Home Minnesota Educator Teaching is an exchange of hearts for Onamia’s Lancaster

Teaching is an exchange of hearts for Onamia’s Lancaster

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Sarah Lancaster was named the 2022 Minnesota Teacher of the Year at a banquet in St. Paul in early May.

Sarah Lancaster knew she wanted to be a teacher when she was asked to read to her classmates in kindergarten.

“I had a fabulous kindergarten teacher who found creative ways to provide extensions for kids who were ready for challenges, so she had me read outloud to my class,” she said. “I sat in the chair in front of my classmates and knew this was it. It was what I was going to do.”

Lancaster is now finishing her ninth year of teaching in the same school district where she was that kindergartner. And, in early May, she was named the 2022 Minnesota Teacher of the Year.

Lancaster is the 58th recipient of the prestigious award, the first from the Onamia district and the first teacher of Asian Pacific Islander descent to be named Minnesota Teacher of the Year. It’s the first time in 40 years of the program where a teacher from a district as small as Onamia has been recognized.

“Onamia is a small community with a big voice,” Lancaster said. “Our school is doing amazing things in this town of 800 people. Small districts don’t always get the spotlight, but small districts all across Minnesota are doing amazing things too.”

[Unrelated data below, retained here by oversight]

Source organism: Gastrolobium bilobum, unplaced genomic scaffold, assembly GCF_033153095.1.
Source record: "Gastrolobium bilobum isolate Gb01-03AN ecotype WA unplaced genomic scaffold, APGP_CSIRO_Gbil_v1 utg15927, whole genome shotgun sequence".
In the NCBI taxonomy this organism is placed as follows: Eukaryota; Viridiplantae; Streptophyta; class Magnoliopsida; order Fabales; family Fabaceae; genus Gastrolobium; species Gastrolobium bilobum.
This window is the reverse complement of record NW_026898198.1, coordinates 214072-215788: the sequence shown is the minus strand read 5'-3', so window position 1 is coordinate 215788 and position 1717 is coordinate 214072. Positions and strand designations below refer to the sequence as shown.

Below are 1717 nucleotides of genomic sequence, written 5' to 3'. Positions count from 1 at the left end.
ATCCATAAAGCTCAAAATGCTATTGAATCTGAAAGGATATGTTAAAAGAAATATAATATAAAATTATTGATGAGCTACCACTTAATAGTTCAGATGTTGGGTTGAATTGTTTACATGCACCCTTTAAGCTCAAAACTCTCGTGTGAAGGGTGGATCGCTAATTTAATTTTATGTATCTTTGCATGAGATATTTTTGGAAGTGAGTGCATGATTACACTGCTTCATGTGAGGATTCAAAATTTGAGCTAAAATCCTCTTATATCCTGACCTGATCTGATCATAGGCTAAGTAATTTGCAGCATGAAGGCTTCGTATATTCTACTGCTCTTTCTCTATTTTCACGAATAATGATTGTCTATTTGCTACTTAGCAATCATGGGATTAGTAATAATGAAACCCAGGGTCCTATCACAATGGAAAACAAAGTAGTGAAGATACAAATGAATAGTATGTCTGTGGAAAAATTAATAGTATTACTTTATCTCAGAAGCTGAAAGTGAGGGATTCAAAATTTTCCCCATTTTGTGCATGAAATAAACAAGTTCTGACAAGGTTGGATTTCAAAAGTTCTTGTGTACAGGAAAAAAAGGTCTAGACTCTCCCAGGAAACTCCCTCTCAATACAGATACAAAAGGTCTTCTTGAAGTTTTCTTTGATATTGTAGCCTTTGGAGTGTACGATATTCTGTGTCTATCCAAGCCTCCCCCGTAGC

Lancaster’s first and only teaching job has been in her hometown, teaching third grade for two years and the rest in first grade. She says it is important to live in the town where she teaches so her students can see and identify her, the only licensed BIPOC educator in her district, as a community leader. “I want to give back to the community that once helped to set me up for success,” she said.

The consistency of staying in Onamia and in first grade is also something important to Lancaster.

“I’ve taught every kid who is in our school who is in first through seventh grade,” she said. “For kids who have dealt with trauma and inconsistency outside of school, me being here and being in first grade is a sense of safety for them. New kids coming into first grade see me in the halls and maybe had siblings who had me. That takes away some of their anxiety, too.”

Lancaster celebrates with her husband Grant, also an educator, and her son Emmett after being named Teacher of the Year.

Her teaching team, especially her fellow first-grade teacher Cyndi Martin, is another reason Lancaster has stayed in Onamia.

“We have found in each other a partnership and friendship that pushes for the success of students and each other,” Lancaster said.

Martin wrote a recommendation letter for Lancaster to be considered for the Teacher of the Year award.

“No matter the age of the students she is working with, Sarah displays an unrivaled amount of passion for student education and improvement,” said Martin in her letter. “Sarah is forever willing and open to acquiring new knowledge to help students in need of intervention or enrichment. Her breadth of knowledge in teaching methods is vast, and she is able to connect with students in so many effective ways.”

No matter what, it all comes back to the relationships with the students for Lancaster.